Lofgren’s piece shows him as someone who is outraged by what is happening in an America where one of two political parties is hell-bent on destroying government. But his analysis of the other party is centered around political cravenness, giving no real attention to the rightward shift of controlling Democratic ideology. In the end the problems don’t necessarily arise from one party dashing to the right, but the other moving along with it. In that sense, no choice is preserved for voters and thus the people who make the move to shift to the frame of acceptable debate are the ones who win out over time.

Lofgren spent 28 years working on at the House and Senate Budget Committees. I’m sure he has seen an evolution in how the Democratic Party operated and how the increased influence of first the DLC and then Third Way shifted the Democrats to the right, while a similar shift was ongoing in his party. It would be interesting to see him write about that narrative, now that he’s established himself as a smart, credible critic of government and politics in the 21st century.

Government isn’t broken

In an op-ed in the Nashua Telegraph, Daniel Weeks writes:

Our problem today is not a broken government but a beholden one: government is more beholden to special-interest shareholders who fund campaigns than it is to ordinary voters. Like any sound investor, the funders seek nothing more and nothing less than a handsome return – deficits be darned – in the form of tax breaks, subsidies and government contracts.

This is pretty much what I’ve been saying for a long time now. The same thing could be said about the economy as well as the government.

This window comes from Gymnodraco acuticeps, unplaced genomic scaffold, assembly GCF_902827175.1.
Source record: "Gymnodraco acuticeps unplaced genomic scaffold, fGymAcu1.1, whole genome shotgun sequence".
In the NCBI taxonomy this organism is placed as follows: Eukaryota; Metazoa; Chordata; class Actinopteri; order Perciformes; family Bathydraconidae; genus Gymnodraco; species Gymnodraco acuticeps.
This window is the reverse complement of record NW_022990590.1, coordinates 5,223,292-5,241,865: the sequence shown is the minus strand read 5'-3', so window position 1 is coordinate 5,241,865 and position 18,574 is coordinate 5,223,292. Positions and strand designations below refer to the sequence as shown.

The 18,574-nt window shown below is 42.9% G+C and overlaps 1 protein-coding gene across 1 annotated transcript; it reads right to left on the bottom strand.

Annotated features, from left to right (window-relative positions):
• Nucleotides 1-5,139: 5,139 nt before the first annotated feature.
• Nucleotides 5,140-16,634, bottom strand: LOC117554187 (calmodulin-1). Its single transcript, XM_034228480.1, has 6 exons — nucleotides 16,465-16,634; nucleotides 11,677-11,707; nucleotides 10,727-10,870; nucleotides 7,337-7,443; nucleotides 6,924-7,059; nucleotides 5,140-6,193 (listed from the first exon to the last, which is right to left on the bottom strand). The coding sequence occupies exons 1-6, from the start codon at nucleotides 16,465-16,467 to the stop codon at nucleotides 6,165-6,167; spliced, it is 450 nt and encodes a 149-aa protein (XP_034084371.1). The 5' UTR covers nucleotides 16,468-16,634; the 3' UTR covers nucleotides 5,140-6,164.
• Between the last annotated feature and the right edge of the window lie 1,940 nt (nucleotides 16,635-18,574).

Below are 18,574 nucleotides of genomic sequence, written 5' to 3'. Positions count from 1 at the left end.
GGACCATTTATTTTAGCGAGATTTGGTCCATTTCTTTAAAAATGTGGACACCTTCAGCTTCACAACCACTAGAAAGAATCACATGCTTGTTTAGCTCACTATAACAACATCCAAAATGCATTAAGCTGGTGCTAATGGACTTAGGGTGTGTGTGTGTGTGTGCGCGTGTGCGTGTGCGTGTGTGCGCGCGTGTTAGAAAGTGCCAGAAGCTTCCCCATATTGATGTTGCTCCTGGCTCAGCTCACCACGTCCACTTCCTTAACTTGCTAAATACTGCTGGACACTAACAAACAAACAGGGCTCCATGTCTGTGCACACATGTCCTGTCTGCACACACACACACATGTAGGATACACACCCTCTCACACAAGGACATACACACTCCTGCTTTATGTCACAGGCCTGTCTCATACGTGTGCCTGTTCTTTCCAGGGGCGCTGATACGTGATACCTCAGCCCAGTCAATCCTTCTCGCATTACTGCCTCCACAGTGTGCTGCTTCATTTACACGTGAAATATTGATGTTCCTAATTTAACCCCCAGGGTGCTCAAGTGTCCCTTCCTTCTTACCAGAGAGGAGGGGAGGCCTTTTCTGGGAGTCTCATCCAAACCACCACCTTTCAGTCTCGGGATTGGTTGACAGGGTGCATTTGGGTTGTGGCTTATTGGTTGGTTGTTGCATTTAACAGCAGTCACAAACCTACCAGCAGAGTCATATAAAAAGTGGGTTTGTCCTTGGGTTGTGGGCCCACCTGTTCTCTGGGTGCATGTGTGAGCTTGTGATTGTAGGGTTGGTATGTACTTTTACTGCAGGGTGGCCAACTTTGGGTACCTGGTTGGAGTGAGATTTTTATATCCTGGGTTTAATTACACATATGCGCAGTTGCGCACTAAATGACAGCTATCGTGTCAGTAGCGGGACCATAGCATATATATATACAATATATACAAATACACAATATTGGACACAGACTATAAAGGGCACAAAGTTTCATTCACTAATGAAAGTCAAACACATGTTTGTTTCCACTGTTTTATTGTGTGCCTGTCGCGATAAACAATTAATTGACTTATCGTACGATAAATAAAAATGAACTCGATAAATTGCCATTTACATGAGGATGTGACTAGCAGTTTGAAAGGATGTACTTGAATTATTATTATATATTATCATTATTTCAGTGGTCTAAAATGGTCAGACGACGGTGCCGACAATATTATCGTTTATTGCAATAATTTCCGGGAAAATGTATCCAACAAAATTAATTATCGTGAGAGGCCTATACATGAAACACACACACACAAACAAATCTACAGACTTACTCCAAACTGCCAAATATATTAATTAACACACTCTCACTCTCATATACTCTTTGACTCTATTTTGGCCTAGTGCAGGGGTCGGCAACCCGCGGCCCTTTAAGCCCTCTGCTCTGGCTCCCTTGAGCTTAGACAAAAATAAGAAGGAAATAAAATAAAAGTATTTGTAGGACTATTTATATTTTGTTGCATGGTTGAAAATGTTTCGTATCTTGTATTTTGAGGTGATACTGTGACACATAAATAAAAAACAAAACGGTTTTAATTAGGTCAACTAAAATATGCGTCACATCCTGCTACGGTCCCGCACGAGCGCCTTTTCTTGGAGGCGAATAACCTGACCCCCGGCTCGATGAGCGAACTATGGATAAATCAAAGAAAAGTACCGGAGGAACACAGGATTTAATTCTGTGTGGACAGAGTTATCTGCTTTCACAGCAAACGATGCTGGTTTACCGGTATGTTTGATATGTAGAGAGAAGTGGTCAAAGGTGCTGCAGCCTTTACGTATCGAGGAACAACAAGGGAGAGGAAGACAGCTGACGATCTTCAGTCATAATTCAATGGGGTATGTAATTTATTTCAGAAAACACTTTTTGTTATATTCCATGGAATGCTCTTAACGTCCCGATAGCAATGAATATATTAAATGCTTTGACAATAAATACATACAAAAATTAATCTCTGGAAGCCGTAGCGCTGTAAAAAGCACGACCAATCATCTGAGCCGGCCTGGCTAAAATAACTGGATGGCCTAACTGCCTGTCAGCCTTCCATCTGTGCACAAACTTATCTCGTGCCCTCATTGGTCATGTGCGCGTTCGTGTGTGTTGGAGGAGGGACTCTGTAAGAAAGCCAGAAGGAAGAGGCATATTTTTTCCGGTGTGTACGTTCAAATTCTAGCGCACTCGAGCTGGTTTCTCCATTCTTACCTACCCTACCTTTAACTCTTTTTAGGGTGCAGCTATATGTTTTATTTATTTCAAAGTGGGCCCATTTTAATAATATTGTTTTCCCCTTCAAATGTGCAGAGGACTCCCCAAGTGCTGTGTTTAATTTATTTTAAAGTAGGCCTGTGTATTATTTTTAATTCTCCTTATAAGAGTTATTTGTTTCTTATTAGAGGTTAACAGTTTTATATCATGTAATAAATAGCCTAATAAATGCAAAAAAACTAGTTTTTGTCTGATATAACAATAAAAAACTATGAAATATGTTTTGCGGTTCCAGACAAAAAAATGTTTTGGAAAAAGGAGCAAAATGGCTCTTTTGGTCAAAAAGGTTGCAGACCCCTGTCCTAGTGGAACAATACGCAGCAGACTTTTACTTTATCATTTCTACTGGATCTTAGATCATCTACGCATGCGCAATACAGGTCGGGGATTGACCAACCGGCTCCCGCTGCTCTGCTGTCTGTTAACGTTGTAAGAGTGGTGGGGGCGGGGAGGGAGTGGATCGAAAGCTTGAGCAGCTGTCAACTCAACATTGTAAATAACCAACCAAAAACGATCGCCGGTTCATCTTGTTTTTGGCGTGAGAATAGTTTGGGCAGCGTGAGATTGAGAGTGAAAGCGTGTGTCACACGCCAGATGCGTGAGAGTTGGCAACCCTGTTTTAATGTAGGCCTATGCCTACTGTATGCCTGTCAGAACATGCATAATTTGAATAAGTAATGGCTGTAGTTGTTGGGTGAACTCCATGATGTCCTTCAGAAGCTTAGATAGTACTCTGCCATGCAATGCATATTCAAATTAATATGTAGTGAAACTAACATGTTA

Doom Loop, or Political Elites Missing the Point

Paul Krugman describes what he calls the Doom Loop – the process wherein political elites are radically (and potentially deliberately) misinterpreting signals from financial markets to enact destructive policies.

1. US debt is downgraded, sparking demands for more ill-advised fiscal austerity

2. Fears that this austerity will depress the economy send stocks down

3. Politicians and pundits declare that worries about US solvency are the culprit, even though interest rates have actually plunged

4. This leads to calls for even more ill-advised austerity, which sends us back to #2

Krugman points out that this loop and the people who are giving it energy are “impervious to evidence.”

Ben White of Politico noted in his daily tip sheet today essentially the same phenomenon:

Moving between NYC and DC as I do it can be jarring at times to hear politicians in Washington talking endlessly about markets demanding that the U.S. focus on spending and deficit and debt reduction. Then I come back to New York and such talk is simply laughed at given rock-bottom Treasury yields and the commonly held (and correct) view that the U.S. does not have much of a debt problem, certainly not in the near term. But it has a MASSIVE and potentially disastrous growth problem.

That’s why traders often mute the TV (or start cursing) when President Obama begins talking about super committees and shared sacrifice and tax hikes. To be fair, they mute GOP leadership as well. It’s hard to recall a time when the debate and rhetoric in Washington seemed more completely disconnected from what is actually going on in markets and the economy.

There’s a disconnect, to be sure. But it’s driven by ideology. People who believe that austerity should happen and that austerity is the only tool in their tool chest will seek out and find reasons for austerity to be deployed, regardless of whether they are right or not.

Ari Melber on Super Congress

This is going up shortly at AMERICAblog

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Above is a rant by Ari Melber on the Super Congress that’s a big piece of the deficit deal that passed earlier this week. Here’s a snippet of the transcript:

I think that brings us to the last ingredient in this farce: the idea that these arbitrary cuts are magically going to result in equal pressure on both sides. …Well many Republicans opposed default too, but in practice you know and I know this GOP congress has proven itself willing to risk great harm in pursuit of its agenda.